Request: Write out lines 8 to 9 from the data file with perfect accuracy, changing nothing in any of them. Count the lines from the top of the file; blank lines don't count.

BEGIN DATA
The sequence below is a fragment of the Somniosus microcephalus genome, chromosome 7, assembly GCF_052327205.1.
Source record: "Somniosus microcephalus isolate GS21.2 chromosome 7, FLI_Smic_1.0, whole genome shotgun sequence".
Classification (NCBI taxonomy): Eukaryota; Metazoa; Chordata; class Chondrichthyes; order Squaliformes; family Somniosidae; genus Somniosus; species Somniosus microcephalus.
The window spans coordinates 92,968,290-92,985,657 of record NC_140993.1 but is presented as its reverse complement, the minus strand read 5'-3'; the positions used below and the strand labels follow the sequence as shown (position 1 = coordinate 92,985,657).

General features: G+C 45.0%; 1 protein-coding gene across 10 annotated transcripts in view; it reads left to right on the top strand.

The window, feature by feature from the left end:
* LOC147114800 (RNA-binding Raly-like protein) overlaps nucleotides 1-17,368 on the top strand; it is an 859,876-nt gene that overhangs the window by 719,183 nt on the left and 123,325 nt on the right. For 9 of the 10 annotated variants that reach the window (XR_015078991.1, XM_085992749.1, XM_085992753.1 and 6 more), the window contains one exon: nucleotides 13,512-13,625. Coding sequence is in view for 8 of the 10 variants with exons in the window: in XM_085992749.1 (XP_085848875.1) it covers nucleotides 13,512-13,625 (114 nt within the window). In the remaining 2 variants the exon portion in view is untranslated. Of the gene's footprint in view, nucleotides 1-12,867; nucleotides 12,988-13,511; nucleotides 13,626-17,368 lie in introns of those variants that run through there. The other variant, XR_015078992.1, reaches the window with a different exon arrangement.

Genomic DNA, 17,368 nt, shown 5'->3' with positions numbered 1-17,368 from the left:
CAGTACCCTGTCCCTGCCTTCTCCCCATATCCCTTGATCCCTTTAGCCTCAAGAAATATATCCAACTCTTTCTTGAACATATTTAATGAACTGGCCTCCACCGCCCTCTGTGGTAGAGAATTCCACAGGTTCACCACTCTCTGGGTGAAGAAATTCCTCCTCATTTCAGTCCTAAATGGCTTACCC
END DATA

Genomic DNA, 17,368 nt, shown 5'->3' with positions numbered 1-17,368 from the left:
CAGTACCCTGTCCCTGCCTTCTCCCCATATCCCTTGATCCCTTTAGCCTCAAGAAATATATCCAACTCTTTCTTGAACATATTTAATGAACTGGCCTCCACCGCCCTCTGTGGTAGAGAATTCCACAGGTTCACCACTCTCTGGGTGAAGAAATTCCTCCTCATTTCAGTCCTAAATGGCTTACCC